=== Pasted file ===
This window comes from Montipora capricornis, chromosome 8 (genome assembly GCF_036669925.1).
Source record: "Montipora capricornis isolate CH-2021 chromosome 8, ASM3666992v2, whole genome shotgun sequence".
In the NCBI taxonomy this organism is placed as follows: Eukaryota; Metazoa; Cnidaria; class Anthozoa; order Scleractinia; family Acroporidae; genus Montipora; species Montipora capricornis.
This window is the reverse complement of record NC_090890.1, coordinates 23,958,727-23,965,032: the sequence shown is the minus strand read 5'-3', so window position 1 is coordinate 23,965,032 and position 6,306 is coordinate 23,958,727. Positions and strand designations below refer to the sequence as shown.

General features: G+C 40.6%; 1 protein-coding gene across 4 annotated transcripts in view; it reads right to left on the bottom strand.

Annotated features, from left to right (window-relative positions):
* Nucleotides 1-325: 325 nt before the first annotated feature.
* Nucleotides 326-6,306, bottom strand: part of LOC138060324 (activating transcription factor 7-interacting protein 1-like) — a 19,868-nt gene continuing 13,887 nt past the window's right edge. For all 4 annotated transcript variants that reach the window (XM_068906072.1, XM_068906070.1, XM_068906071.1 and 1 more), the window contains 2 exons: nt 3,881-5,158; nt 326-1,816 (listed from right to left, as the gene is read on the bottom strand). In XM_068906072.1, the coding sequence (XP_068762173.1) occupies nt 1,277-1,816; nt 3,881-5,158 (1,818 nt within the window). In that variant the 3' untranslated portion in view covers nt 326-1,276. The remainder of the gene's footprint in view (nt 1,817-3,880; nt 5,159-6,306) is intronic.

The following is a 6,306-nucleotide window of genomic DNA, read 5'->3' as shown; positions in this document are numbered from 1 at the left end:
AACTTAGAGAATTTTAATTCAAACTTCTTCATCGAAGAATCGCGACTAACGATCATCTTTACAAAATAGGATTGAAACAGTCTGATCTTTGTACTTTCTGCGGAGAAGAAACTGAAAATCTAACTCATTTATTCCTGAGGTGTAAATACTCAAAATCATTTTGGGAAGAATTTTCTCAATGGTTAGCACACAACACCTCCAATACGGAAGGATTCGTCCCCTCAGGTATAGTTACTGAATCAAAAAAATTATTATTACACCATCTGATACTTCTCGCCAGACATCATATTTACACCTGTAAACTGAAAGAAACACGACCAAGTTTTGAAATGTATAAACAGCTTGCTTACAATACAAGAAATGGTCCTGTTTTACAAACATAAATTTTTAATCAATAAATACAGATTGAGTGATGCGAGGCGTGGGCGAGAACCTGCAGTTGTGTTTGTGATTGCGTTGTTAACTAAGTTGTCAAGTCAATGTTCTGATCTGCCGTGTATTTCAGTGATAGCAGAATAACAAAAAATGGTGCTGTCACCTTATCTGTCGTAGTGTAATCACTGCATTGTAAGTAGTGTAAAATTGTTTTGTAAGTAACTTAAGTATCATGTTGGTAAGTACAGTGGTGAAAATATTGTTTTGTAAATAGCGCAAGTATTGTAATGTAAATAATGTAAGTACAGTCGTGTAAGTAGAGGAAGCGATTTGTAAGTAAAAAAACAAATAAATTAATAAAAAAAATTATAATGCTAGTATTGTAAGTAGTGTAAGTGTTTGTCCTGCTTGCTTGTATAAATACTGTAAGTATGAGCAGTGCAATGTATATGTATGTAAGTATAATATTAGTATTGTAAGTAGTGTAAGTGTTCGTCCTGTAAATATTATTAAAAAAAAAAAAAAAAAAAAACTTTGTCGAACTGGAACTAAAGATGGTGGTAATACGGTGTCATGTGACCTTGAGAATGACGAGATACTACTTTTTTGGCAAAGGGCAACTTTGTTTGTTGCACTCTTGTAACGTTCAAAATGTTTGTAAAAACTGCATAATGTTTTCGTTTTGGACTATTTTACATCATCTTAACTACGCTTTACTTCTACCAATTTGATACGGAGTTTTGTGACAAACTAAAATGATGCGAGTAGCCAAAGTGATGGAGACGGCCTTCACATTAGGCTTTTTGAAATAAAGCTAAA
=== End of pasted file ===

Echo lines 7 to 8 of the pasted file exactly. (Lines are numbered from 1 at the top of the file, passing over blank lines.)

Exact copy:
* Nucleotides 1-325: 325 nt before the first annotated feature.
* Nucleotides 326-6,306, bottom strand: part of LOC138060324 (activating transcription factor 7-interacting protein 1-like) — a 19,868-nt gene continuing 13,887 nt past the window's right edge. For all 4 annotated transcript variants that reach the window (XM_068906072.1, XM_068906070.1, XM_068906071.1 and 1 more), the window contains 2 exons: nt 3,881-5,158; nt 326-1,816 (listed from right to left, as the gene is read on the bottom strand). In XM_068906072.1, the coding sequence (XP_068762173.1) occupies nt 1,277-1,816; nt 3,881-5,158 (1,818 nt within the window). In that variant the 3' untranslated portion in view covers nt 326-1,276. The remainder of the gene's footprint in view (nt 1,817-3,880; nt 5,159-6,306) is intronic.